Through my years as a safety professional, I noticed that some days workers would comply with rules, standards, and protective clothing and equipment requirements while at other times they would not. I have trained workers these requirements as well as encouraged supervisors to remind workers that they must comply. I have used posters to warn workers of the human toll of not complying with these requirements. I have even used behavior approaches to get workers to follow these requirements. As a last result, I have agreed with management to discipline workers that can’t or won’t comply. I can honestly say that none of those worked for very long.

Then I came upon a solution that may seem outside the box to some but is well worth trying. I determined that workers need to establish the habit of following safety rules and standards. This solution will get them in the habit of complying rather than needing to be reminded. I have read many books on developing habits. Some were good others not so. T.C. Peterson writes that “a common pitfall of many habit books is that most of them fail to recognize that human beings have limited willpower and that we start off well and achieve a lot, but that which we realize is not sustainable (Peterson, 2017). That is at the crux of my decision to use habits. I want workers to demonstrate safe behavior that is sustainable. That they will do it every work day for the foreseeable future.

I first used this method with a seat belt program known as Click it or Ticket. I was the safety manager of a military base with thousands of soldiers that drove government and private vehicles. I used the three-step process to develop habits that involved: Cue, Habit, and Reward (Havill, 2015). The cue was sitting in the seat of a vehicle. The habit was for soldiers to fasten their seat belt every time they sat in a vehicle for two weeks. The habit was reinforced by having each soldier sign a pledge to wear a seat belt every time they sat in a vehicle for two weeks. This pledge was a modification of the pledge used by the Click it or Ticket campaign. The reward was recognition by the command for increased seat belt usage. This was reinforced by seat belt usage surveys taken at busy locations. At no time did anyone speak of using the seat belt forever or even talk about the consequences of not wearing a seatbelt.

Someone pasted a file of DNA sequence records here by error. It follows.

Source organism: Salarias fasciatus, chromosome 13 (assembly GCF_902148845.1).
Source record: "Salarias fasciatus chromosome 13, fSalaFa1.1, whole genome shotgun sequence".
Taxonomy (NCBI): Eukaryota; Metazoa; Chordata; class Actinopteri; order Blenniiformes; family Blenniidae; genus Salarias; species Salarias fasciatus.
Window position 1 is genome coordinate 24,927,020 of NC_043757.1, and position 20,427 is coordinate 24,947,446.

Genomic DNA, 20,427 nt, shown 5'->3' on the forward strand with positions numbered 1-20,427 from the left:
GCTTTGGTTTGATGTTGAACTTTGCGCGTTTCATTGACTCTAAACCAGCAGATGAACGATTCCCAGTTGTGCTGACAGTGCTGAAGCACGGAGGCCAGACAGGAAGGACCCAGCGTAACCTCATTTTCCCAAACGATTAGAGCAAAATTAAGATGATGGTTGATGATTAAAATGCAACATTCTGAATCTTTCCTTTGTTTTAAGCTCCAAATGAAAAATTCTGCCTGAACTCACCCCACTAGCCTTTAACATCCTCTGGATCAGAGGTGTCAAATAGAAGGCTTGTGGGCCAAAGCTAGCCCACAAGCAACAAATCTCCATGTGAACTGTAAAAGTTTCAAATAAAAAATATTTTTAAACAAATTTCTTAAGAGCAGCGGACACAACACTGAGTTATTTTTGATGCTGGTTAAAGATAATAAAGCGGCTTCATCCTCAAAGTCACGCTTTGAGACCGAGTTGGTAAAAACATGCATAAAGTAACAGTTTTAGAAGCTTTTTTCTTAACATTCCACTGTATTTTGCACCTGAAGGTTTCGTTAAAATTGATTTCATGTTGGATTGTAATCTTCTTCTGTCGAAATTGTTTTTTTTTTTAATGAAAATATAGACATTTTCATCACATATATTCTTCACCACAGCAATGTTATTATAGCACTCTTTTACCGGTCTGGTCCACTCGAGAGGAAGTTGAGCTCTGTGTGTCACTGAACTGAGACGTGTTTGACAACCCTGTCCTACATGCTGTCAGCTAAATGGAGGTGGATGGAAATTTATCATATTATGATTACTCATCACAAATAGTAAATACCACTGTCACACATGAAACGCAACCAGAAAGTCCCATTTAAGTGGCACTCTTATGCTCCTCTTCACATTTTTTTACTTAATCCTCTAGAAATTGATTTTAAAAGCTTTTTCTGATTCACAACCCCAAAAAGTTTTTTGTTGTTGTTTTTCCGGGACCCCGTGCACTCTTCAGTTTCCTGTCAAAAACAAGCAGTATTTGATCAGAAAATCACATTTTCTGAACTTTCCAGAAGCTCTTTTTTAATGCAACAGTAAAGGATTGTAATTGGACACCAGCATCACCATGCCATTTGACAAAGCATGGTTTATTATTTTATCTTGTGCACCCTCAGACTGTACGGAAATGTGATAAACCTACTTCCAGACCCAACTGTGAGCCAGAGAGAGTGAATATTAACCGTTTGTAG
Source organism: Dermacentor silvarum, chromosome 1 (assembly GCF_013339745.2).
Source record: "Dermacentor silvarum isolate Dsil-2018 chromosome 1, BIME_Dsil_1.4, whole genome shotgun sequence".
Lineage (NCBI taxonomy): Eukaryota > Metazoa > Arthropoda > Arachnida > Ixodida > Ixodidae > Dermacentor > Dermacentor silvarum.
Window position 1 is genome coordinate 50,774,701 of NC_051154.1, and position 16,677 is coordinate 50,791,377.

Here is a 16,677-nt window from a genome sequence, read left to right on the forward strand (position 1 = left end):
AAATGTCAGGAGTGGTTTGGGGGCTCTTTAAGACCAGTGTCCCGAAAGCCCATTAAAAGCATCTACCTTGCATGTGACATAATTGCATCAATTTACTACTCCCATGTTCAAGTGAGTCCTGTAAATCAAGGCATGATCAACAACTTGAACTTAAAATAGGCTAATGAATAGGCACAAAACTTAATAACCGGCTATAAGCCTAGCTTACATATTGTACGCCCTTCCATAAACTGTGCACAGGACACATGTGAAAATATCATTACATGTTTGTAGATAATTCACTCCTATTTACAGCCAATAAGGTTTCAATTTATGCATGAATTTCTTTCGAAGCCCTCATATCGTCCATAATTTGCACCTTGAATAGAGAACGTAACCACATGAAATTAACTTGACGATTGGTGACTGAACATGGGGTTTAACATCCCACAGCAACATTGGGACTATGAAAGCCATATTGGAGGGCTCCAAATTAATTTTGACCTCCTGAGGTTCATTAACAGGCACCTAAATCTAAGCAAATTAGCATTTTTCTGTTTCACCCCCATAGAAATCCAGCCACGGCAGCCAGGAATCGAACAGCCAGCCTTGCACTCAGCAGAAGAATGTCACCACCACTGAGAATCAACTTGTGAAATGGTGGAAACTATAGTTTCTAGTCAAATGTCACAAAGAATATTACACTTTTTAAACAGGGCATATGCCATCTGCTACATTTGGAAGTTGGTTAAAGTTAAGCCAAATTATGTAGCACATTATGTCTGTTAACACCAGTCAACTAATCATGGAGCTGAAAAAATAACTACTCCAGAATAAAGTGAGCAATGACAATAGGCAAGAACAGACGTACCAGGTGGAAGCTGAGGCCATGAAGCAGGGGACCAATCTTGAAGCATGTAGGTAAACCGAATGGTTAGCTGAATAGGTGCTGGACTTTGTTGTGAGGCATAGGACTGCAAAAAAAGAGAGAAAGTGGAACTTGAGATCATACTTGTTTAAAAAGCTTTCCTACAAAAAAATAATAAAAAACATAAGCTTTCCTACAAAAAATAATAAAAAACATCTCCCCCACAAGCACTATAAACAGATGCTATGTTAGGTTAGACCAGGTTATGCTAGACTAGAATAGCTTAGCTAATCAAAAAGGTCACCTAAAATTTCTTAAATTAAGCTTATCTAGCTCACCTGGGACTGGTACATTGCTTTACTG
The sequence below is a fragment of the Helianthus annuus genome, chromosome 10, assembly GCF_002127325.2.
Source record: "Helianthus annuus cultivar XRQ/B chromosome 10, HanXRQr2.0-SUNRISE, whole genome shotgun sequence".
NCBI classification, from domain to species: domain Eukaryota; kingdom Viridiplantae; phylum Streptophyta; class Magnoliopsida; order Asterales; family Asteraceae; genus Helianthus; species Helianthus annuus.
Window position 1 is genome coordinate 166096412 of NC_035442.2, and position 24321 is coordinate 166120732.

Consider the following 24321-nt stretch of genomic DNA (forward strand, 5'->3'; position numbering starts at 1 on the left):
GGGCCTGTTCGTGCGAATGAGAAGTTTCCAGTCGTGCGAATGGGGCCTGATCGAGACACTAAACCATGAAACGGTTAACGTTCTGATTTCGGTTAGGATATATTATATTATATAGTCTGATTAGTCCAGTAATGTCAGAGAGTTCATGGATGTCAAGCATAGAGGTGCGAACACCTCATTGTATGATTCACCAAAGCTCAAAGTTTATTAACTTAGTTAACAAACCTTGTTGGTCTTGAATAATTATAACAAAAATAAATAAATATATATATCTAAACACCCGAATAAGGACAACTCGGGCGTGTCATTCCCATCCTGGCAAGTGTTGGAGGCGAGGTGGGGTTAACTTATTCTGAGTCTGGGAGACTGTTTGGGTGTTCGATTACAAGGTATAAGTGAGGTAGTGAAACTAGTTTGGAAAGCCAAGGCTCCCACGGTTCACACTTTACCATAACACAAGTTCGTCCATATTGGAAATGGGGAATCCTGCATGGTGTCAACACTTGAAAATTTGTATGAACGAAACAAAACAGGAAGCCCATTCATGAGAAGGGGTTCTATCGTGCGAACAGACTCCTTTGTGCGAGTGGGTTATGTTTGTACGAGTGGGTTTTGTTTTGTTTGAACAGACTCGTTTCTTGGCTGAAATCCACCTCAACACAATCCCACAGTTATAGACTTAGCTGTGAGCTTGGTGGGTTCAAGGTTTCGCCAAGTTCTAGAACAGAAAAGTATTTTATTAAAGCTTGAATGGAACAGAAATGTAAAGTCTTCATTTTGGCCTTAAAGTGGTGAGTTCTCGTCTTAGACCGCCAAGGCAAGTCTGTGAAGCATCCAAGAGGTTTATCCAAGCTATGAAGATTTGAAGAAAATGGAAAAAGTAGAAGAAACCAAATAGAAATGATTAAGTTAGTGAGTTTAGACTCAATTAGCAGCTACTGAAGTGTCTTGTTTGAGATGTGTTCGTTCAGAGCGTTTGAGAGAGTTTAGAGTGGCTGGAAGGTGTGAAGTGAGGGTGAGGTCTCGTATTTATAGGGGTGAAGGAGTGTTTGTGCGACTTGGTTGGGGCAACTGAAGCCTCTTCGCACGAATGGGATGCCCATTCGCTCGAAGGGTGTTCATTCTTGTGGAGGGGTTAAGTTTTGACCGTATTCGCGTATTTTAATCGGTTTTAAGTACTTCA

I got pushback from some people because the pledge and campaign only focused on two weeks. I determined the time frame of two weeks based on what I had read about developing habits. That is if you practice behavior for two-weeks, it becomes a habit. That was the goal of the program. Focus on developing within these soldiers the habit of wearing their seat belt that would last for years to come.

I used the same approach to prevent drinking and driving as well as well as walking against traffic rather than with it. All three applications were successful. I learned that the two weeks application does not always create a life habit in some people. For those, you needed to reapply the two-week period for them to strengthen the habit. I also found that you must reinforce habits periodically.

I did not come up with this idea entirely on my own. I have read books on developing habits. The most well-known was The 7 Habits of Highly Effective People. I have even heard others say Make Safety a Habit over the years. I recalled Texas Mutual Insurance as well as North American Occupational Safety and Health also use this slogan.